Just one in eight of the worlds most carbon-emitting listed firms are cutting their emissions at the rate needed to keep global warming below 2°C above pre-industrial levels.
The finding was made after a study of 274 companies by the Transition Pathway Initiative (TPI), which is backed by investors with around $14trn (£12.6trn) in assets under management.
Almost half of the firms studied do not adequately consider climate risk in their operational decision-making, while a quarter fail to report their CO2 emissions at all.
This is undermining a key recommendation of the Taskforce on Climate-related Financial Disclosures (TCFD), and the ability of pension funds to manage risks in portfolios.
"The fact only one in eight of the highest-emitting firms are responding at anywhere near the pace required is an urgent challenge to investors," TPI co-chair, Adam Matthews, said.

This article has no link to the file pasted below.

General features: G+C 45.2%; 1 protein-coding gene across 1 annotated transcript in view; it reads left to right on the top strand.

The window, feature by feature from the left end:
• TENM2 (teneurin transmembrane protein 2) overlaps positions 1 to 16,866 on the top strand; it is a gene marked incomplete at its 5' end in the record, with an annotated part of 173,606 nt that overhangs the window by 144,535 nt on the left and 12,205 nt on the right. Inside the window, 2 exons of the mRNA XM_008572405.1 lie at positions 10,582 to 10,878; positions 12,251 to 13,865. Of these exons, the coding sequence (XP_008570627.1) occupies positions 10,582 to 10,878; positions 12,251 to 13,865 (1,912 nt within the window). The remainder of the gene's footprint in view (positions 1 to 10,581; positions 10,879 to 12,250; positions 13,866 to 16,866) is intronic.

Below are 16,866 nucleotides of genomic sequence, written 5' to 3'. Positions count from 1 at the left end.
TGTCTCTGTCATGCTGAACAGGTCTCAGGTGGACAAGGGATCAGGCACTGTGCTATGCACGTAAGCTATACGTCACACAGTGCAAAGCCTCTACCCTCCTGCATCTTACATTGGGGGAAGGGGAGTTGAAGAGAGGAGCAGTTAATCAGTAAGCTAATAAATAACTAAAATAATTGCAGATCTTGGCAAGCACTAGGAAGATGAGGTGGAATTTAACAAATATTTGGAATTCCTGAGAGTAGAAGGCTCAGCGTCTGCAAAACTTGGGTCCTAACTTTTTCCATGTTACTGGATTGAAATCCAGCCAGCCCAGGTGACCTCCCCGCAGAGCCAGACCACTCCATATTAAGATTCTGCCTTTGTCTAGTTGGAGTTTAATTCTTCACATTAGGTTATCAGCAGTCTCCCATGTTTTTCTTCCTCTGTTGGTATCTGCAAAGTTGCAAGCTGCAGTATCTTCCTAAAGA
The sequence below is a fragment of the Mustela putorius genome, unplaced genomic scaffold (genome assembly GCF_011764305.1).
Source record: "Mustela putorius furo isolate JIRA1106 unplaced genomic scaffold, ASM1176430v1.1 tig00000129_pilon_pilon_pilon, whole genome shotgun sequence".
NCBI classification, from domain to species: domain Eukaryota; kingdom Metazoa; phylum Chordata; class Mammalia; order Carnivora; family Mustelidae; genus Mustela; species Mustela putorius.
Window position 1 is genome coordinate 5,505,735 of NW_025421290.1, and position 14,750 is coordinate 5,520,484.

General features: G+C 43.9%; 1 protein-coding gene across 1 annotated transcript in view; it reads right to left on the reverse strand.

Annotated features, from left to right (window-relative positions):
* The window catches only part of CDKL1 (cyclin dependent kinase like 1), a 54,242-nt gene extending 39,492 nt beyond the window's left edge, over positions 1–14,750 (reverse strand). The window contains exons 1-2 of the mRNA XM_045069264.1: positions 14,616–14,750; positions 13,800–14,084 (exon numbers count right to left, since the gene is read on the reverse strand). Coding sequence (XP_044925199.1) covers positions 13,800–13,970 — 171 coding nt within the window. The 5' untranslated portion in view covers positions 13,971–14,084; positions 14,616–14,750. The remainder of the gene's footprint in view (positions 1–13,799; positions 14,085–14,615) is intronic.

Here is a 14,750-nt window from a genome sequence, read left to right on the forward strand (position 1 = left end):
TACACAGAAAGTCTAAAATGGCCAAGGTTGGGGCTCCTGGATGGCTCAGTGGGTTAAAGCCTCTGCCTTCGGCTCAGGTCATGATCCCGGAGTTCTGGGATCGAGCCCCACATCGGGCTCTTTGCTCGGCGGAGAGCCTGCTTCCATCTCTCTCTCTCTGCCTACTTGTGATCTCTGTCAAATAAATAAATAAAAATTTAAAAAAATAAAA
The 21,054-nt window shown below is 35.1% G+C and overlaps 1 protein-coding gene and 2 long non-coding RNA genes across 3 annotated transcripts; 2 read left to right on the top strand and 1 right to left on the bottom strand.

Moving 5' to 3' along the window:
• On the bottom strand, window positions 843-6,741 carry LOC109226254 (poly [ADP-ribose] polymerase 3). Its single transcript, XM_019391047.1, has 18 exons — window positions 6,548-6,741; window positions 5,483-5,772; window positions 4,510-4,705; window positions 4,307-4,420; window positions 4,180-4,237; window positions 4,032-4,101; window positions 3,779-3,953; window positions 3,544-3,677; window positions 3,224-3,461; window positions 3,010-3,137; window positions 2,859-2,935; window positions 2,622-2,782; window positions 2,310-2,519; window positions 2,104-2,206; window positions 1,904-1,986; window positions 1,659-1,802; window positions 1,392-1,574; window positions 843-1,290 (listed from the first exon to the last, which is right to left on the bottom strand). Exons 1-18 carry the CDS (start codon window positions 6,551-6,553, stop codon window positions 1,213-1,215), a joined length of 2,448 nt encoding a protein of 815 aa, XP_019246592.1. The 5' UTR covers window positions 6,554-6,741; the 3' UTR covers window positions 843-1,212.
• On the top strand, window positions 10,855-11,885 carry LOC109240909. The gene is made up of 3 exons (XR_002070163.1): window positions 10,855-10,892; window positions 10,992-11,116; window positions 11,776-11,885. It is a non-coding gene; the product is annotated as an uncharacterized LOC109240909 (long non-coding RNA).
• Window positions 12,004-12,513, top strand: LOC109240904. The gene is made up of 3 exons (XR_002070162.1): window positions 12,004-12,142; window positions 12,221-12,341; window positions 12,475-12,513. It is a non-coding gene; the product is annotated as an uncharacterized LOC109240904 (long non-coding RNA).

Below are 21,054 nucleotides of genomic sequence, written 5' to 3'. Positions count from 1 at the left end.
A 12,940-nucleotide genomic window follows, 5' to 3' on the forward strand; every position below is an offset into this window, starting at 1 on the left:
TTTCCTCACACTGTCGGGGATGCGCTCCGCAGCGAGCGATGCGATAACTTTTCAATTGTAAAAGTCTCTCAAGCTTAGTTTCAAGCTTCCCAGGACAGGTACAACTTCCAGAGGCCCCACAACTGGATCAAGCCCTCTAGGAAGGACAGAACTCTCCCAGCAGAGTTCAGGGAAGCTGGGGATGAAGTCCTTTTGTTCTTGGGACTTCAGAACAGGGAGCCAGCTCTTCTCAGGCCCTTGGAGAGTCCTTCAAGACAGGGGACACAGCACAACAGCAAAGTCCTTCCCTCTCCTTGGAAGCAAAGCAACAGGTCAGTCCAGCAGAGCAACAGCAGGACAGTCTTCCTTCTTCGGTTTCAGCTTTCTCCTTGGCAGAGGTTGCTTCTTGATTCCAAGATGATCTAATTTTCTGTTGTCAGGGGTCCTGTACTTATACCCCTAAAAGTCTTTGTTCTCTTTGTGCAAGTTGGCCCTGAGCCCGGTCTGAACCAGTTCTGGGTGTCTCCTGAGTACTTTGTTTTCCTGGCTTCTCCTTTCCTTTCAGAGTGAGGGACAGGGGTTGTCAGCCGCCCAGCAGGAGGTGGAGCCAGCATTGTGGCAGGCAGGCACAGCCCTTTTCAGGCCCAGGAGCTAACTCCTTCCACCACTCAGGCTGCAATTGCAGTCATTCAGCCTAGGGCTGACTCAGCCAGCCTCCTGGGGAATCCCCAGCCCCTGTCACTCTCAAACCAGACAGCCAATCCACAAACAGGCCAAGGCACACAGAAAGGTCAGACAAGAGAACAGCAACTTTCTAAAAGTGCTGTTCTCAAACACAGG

"Failure to recognise the slow pace of corporate progress will directly undermine our ability as pension funds to manage the financial risks within our portfolio for our beneficiaries."
The study used FTSE Russell data to analyse leading companies in 14 carbon-intensive sectors, which together account for 41% of global emissions from publicly listed firms.
Of the 130 companies assessed for the second consecutive year, 27% had improved how they integrate climate change into their business decisions.
But 84% of the firms studied do not disclose an internal carbon price, while 86% are yet to undertake and disclose climate scenario planning, which is a critical part of TCFD reporting.
Only E.ON, lberdrola, Stora Enso and Edison International have their current and planned carbon emissions aligned with the ambition to limit global warming to 2C.
"Today's research shows clear leaders and laggards emerging within sectors from airlines to aluminium - and that gives investors an investment-relevant decision to make today," TPI co-chair, Faith Ward, said.
"As the effects of climate change accelerate we can expect to see more capital flow away from those companies that bury their head in the sand, and towards those companies aligning with a 2°C pathway."